Welcome to my Botanical Reflections.
Each month I will be sharing one of my favourites herbs that I use as a Herbalist and in my personal life.
To begin the Botanical Reflections series, we have the gorgeous herb Chamomile.
Common names: as German Chamomile, Chamomile, camomile, scented mayweed
Actions: Nervine, carminative, anti-spasmodic, anti-inflammatory, anti-allergic, bitter, vulnerary, anti-microbial, anti-depressant, anxiolytic, mild sedative
Chamomile is a soft and calming herb. You may have already experienced it's beautiful relaxing energy through a cup of chamomile tea in the evening after a busy day.
Yes, Chamomile is gentle and nurturing but it's also a very powerful herb with potent anti-inflammatory properties and nervine actions (used to calm nerves). Chamomile is also a fabulous herb for children and can be used during pregnancy and lactation (consult your health practitioner before using).
In Latin, one of the meanings of matrix, which derives from Matricaria, is the womb or mother.
From the crossover into the summer phase of the cycle (just before ovulation) is the perfect time to begin taking Chamomile as a tincture or infusion. If you find that you tend to overcommit during this superwoman (do everything!) phase, then a dose of calming chamomile will help to settle your nerves, soften your energy and support you in all your endeavours. This lovely herb will give you a gentle dose of feminine energy during this Yang phase of the cycle.
But it's not only wonderful during ovulation, Chamomile can help reduce PMS through it's anti-inflammatory properties. It is also beneficial if you experience pre-menstrual anger and irritability due to it's soft and cooling effects. If you struggle with sleep issues related to PMS, it's mild sedative action may help you have a better night's sleep.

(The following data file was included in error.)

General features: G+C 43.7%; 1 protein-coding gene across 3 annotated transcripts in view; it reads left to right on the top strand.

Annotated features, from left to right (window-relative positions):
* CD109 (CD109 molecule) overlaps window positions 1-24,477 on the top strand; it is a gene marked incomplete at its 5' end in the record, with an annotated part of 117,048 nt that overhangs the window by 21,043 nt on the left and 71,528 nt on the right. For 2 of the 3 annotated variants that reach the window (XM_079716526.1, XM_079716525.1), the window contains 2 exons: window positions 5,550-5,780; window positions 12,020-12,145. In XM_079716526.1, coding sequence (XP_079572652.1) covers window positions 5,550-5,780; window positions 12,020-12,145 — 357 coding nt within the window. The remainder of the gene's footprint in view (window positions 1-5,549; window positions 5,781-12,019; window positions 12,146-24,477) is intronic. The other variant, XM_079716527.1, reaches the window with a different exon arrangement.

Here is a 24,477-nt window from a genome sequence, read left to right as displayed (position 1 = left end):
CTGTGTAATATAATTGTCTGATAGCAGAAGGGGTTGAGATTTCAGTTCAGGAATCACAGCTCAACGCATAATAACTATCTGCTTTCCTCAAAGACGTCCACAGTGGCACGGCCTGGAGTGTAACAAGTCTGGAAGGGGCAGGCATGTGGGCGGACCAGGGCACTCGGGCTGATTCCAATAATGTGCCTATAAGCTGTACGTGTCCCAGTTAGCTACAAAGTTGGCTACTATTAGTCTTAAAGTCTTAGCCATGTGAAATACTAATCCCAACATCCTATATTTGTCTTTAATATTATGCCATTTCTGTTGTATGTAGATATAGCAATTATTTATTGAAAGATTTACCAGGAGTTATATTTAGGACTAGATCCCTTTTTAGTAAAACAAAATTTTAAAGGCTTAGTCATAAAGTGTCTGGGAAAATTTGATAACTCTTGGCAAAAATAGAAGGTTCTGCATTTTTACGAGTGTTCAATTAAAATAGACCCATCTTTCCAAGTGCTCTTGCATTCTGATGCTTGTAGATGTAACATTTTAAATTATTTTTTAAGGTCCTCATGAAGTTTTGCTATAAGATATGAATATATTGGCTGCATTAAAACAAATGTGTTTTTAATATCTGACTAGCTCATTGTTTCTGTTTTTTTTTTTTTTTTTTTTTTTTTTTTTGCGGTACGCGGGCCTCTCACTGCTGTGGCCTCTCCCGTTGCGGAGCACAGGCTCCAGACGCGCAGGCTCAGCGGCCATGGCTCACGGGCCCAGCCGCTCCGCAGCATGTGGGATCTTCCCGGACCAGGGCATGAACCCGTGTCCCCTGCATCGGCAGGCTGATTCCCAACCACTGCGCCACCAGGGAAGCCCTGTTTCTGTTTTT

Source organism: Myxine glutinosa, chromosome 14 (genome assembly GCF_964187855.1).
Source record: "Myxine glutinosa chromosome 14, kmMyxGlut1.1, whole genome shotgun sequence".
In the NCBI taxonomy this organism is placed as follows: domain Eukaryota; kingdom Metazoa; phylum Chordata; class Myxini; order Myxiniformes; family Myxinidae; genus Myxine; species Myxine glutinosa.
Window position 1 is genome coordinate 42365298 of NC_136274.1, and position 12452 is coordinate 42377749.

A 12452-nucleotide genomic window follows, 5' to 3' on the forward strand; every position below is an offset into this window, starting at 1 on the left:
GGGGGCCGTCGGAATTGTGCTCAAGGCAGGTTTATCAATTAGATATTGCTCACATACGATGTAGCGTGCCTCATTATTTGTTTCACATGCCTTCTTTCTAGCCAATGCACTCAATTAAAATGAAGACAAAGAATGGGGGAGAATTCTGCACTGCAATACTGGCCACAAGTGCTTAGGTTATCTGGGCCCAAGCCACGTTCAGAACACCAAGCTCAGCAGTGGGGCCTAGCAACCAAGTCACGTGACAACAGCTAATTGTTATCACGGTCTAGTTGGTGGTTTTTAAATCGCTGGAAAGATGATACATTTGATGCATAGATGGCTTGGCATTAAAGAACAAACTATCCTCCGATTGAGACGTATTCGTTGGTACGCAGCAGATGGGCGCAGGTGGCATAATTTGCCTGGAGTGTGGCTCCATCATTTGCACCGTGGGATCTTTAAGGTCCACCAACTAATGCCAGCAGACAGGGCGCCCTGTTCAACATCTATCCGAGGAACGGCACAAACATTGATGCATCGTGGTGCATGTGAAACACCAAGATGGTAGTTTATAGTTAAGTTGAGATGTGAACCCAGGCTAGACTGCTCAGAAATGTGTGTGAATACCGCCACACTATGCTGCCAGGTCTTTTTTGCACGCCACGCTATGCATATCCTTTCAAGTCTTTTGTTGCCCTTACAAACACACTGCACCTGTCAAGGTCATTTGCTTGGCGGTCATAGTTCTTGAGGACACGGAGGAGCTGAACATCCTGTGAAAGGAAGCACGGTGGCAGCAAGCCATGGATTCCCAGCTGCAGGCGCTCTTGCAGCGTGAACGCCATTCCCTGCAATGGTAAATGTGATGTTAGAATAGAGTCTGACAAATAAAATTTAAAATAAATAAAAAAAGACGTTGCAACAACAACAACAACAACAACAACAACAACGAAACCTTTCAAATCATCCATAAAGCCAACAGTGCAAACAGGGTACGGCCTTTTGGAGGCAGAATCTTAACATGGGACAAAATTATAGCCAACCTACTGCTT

If you suffer from ovulation or pre-menstrual bloating, it can be lovely mixed into a bloating relief tincture. Equally you could make a strong tea infusion of chamomile, peppermint, ginger and lemon balm and sip as needed.
Chamomile can reduce menstrual cramps via its anti-spasmodic and anti-inflammatory actions. So it's useful to have it on hand in your period toolkit! You can also use chamomile topically in a salve to rub into the womb area.
I recommend to start taking this herb either as a tea infusion or tincture at the end of your follicular phase (cross-over from Spring to Autumn), until your Inner Winter (bleeding phase). If you struggle with menstrual cramps then you could continue till they subside.
Chamomile can also be used for morning sickness and during the menopausal transition to reduce inflammation and support the nervous system.
Many women struggle with anxiety and over-whelm in our hectic modern lives. Chamomile could be the herb for you if you struggle to wind down at night, can't get out of your head (too much thoughts), suffer with insomnia and need to soften and relax. This beautiful botanical is a gentle nervine that helps to balance the central nervous system and hormones. A lovely ritual to do each evening before bed is steeping fresh or dried chamomile flowers (you could also add passionflower and lemon balm to your brew) and snuggle up in bed with a relaxing book or your journal. Avoiding caffeine and electronics in the evening will help to promote better sleep and a calmer state of mind.
Putting chamomile tea bags over your eyes can help reduce puffiness and redness after a busy day or if you have hay fever.
Some other great uses for Chamomile include hay fever, asthma, IBS, indigestion, constipation (especially children), nappy rash, colic, ADHD, travel sickness, restlessness, cracked nipples, toothache, wounds, eczema and migraines.
Menstrual Phases: Summer/Ovulation is a the perfect phase to use this calming and cooling herb. Also great during the pre-menstrual and bleeding phase for PMS and menstrual cramps.
Taste: Sweet, mildly bitter
Ways to use Chamomile: tea infusion, infused oil, tincture, bath soak, salve, mouthwash, essential oil
Safety: Chamomile is regarded as a safe herb generally however there are recorded cases of allergic reactions to internal and external use of the herb, including anaphylaxis. Do not take internally if on blood thinners
If you need support with your health, hormones & cycle, I recommend booking a 1:1 Naturopathy Consultation here